• You’re not interested in ebooks or the “e-publishing revolution.” You want to have your novels on your local bookstore shelf, and you’re willing to put in the work to achieve that.
  • You can’t imagine finding the time to maintain a blog or promote your ebooks online. (Although, from what I hear, most agents/editors expect you to do this even if you do get picked up by a big publisher.)
  • Your snooty writer friends will mock you if you self-publish. ;-)

I hope you’ve found this post interesting, entertaining, or both. You can find out more about my fantasy novels on my e-publishing blog, where I talk about book promotion, blogging, and the life of an indie author.

If you’re interested in giving my novels a try, you can grab them at Amazon and Barnes & Noble in addition to Smashwords.

Thanks again to Lindsay for her article. If you have a question or comment about self-publishing, leave it in the comments and Lindsay will be happy to answer your questions!

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7 Responses to Self-publishing–From the Trenches by Lindsay Buroker

  1. GLYNIS SMY says:

    Interesting post. I am finding more and more of my writer friends are turning to self-epublishing.
    Some are being epublished by publishers prior to their paperback release.

  2. Kelly Bryson says:

    Author Joe Konrath is another huge advocate of self e pubbing- his point is that with the lower price point you can make more money and sell way more books. He put up a list a few weeks ago of authors who are “making it” on their own.

    I must say, it’s tempting. I really want a hardcover, though. And I fear Teresa would make fun of me to no end! :) Thanks for sharing!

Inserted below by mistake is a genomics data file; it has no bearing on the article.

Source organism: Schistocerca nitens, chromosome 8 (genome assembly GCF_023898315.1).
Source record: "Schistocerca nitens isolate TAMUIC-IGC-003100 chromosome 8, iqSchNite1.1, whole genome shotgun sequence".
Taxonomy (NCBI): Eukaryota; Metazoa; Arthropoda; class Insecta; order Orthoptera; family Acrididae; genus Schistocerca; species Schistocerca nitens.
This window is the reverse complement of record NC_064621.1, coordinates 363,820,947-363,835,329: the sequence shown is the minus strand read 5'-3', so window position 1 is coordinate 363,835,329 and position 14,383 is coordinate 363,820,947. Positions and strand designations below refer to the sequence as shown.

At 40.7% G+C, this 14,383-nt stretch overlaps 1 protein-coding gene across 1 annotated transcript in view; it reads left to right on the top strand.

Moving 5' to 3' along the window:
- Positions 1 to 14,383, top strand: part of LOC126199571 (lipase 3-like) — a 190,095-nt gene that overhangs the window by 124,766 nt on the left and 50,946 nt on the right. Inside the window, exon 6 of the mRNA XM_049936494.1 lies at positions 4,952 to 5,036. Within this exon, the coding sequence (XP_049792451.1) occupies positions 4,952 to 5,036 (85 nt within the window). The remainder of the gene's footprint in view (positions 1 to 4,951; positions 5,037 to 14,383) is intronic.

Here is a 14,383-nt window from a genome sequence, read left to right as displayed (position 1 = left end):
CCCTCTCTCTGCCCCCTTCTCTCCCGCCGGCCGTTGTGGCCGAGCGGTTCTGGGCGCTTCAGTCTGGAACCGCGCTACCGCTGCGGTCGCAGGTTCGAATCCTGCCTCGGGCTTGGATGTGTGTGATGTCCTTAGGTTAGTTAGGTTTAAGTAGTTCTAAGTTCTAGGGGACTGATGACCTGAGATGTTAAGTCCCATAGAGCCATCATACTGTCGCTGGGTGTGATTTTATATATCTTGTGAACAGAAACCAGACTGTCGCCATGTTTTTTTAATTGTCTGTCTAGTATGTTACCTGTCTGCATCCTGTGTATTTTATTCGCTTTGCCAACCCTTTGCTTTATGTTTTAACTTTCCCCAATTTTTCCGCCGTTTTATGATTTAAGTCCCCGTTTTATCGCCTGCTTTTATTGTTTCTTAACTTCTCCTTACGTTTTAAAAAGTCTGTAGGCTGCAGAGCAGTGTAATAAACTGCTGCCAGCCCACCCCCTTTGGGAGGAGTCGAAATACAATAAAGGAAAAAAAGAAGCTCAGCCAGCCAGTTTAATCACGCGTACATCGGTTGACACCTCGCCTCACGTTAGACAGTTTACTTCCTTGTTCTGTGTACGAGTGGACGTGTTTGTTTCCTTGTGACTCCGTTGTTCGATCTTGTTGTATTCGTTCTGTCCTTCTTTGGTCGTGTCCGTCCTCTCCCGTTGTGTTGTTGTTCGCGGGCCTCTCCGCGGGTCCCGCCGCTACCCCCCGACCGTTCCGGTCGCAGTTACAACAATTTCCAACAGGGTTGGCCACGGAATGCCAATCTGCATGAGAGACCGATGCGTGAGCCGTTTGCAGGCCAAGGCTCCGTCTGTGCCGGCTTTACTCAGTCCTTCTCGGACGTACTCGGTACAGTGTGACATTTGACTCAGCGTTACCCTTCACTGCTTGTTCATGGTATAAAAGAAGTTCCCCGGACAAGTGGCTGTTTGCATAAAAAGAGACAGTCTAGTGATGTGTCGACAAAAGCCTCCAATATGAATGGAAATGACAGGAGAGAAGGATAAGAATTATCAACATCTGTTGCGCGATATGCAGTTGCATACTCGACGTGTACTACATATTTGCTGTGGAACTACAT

3. Lindsay says:

    Thanks for posting this, Teresa, and thank you for the comments Glynis and Kelly. Good luck with the hard cover! :)

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  5. I’ve read some wonderful selfpublished books – but I admit all of my reading so far has been on “hand held paper books” – although, I’m on the verge of buying a Kindle, just right on the verge, so I suppose that would open me up to more ebooks.

    I went with a small press, and i’m happy with t hem -that’s another option for writers to think about if they want to bypass an agent, or even sometimes when writers have an agent a smaller press works best.

    Good luck with your books!

  6. Nancy West says:

    This is a very useful post for me because I’m already sold on the benefits of self-publishing in hard-copy form but hadn’t given much thought to doing an ebook version as well. Now I think I will look into it. I wrote this blog post on why I’m glad I self-published:

    http://writingrunningraisingkids.blogspot.com/2011/01/self-publishing-not-my-first-choice-but.html

  7. Thanks for posting this, Teresa! More and more authors are self-publishing e books these days and doing well.